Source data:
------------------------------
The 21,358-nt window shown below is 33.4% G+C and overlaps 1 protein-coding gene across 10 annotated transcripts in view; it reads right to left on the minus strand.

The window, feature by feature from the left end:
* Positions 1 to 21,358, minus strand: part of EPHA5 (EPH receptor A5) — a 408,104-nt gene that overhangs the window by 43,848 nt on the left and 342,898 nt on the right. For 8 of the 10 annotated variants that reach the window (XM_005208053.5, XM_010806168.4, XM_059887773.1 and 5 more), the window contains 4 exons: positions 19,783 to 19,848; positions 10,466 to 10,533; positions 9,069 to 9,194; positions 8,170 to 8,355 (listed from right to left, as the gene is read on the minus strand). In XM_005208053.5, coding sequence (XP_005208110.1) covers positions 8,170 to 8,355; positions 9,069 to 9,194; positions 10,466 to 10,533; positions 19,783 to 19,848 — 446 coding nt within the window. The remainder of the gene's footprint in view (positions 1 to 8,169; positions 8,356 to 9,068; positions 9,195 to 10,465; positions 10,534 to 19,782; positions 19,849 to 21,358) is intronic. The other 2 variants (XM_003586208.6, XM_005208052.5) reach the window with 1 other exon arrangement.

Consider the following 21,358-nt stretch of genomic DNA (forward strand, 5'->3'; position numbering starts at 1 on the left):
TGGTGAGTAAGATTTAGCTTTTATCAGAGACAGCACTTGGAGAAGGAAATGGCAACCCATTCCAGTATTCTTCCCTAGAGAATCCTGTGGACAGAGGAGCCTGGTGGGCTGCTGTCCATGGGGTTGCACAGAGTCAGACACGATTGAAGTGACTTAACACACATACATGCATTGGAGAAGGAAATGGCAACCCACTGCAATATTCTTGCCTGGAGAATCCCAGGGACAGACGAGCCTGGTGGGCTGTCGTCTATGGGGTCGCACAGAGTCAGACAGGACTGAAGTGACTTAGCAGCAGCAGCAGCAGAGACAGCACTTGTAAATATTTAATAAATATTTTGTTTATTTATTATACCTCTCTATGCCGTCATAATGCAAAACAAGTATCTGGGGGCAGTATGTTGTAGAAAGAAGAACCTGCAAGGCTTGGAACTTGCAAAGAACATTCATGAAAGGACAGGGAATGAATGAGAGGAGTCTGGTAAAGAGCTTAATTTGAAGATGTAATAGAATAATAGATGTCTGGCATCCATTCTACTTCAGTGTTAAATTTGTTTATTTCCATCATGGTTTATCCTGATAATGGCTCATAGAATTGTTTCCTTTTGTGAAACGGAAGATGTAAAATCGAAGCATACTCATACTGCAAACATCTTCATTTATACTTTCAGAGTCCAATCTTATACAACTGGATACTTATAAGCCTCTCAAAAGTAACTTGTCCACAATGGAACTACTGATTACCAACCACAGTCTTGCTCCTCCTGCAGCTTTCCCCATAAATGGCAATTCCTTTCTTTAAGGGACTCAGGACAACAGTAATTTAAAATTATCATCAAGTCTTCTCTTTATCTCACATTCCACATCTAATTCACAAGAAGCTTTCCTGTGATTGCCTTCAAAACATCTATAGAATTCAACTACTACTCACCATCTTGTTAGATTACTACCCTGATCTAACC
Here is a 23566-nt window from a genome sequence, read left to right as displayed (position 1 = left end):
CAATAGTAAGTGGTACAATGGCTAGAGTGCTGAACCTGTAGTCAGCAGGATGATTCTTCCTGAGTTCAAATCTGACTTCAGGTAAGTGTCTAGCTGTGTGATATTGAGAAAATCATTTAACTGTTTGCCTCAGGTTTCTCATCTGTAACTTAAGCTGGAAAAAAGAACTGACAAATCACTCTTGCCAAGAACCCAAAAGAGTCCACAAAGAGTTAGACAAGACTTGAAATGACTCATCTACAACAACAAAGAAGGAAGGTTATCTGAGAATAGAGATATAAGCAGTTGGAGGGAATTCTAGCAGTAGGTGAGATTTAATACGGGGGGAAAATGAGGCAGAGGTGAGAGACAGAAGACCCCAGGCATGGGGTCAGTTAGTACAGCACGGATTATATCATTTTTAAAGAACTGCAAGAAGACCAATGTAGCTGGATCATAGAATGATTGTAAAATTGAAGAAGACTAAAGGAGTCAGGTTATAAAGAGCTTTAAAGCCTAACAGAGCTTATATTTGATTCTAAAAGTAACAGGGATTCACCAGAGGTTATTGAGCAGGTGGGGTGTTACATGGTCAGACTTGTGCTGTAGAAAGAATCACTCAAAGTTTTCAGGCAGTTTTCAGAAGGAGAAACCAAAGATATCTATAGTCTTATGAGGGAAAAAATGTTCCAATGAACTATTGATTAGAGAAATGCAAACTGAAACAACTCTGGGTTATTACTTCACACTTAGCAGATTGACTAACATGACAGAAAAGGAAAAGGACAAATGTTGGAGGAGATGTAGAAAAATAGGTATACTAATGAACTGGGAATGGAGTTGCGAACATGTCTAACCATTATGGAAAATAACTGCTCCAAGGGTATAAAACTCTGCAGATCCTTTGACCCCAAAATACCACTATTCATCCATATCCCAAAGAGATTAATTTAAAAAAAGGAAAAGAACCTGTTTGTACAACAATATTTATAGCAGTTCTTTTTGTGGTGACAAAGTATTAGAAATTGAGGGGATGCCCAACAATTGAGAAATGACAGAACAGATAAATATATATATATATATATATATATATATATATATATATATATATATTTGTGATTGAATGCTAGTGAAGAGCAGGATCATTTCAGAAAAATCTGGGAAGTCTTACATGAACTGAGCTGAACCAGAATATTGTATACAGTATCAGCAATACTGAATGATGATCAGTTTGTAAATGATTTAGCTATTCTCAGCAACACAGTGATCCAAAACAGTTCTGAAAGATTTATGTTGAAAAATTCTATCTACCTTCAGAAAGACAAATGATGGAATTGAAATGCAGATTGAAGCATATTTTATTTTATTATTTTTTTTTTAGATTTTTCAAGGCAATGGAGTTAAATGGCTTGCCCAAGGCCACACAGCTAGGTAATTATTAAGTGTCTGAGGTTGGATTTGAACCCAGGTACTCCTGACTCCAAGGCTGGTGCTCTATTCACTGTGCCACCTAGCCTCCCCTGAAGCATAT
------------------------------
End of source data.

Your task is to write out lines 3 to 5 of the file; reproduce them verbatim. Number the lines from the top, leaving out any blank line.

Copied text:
* Positions 1 to 21,358, minus strand: part of EPHA5 (EPH receptor A5) — a 408,104-nt gene that overhangs the window by 43,848 nt on the left and 342,898 nt on the right. For 8 of the 10 annotated variants that reach the window (XM_005208053.5, XM_010806168.4, XM_059887773.1 and 5 more), the window contains 4 exons: positions 19,783 to 19,848; positions 10,466 to 10,533; positions 9,069 to 9,194; positions 8,170 to 8,355 (listed from right to left, as the gene is read on the minus strand). In XM_005208053.5, coding sequence (XP_005208110.1) covers positions 8,170 to 8,355; positions 9,069 to 9,194; positions 10,466 to 10,533; positions 19,783 to 19,848 — 446 coding nt within the window. The remainder of the gene's footprint in view (positions 1 to 8,169; positions 8,356 to 9,068; positions 9,195 to 10,465; positions 10,534 to 19,782; positions 19,849 to 21,358) is intronic. The other 2 variants (XM_003586208.6, XM_005208052.5) reach the window with 1 other exon arrangement.

Consider the following 21,358-nt stretch of genomic DNA (forward strand, 5'->3'; position numbering starts at 1 on the left):
TGGTGAGTAAGATTTAGCTTTTATCAGAGACAGCACTTGGAGAAGGAAATGGCAACCCATTCCAGTATTCTTCCCTAGAGAATCCTGTGGACAGAGGAGCCTGGTGGGCTGCTGTCCATGGGGTTGCACAGAGTCAGACACGATTGAAGTGACTTAACACACATACATGCATTGGAGAAGGAAATGGCAACCCACTGCAATATTCTTGCCTGGAGAATCCCAGGGACAGACGAGCCTGGTGGGCTGTCGTCTATGGGGTCGCACAGAGTCAGACAGGACTGAAGTGACTTAGCAGCAGCAGCAGCAGAGACAGCACTTGTAAATATTTAATAAATATTTTGTTTATTTATTATACCTCTCTATGCCGTCATAATGCAAAACAAGTATCTGGGGGCAGTATGTTGTAGAAAGAAGAACCTGCAAGGCTTGGAACTTGCAAAGAACATTCATGAAAGGACAGGGAATGAATGAGAGGAGTCTGGTAAAGAGCTTAATTTGAAGATGTAATAGAATAATAGATGTCTGGCATCCATTCTACTTCAGTGTTAAATTTGTTTATTTCCATCATGGTTTATCCTGATAATGGCTCATAGAATTGTTTCCTTTTGTGAAACGGAAGATGTAAAATCGAAGCATACTCATACTGCAAACATCTTCATTTATACTTTCAGAGTCCAATCTTATACAACTGGATACTTATAAGCCTCTCAAAAGTAACTTGTCCACAATGGAACTACTGATTACCAACCACAGTCTTGCTCCTCCTGCAGCTTTCCCCATAAATGGCAATTCCTTTCTTTAAGGGACTCAGGACAACAGTAATTTAAAATTATCATCAAGTCTTCTCTTTATCTCACATTCCACATCTAATTCACAAGAAGCTTTCCTGTGATTGCCTTCAAAACATCTATAGAATTCAACTACTACTCACCATCTTGTTAGATTACTACCCTGATCTAACC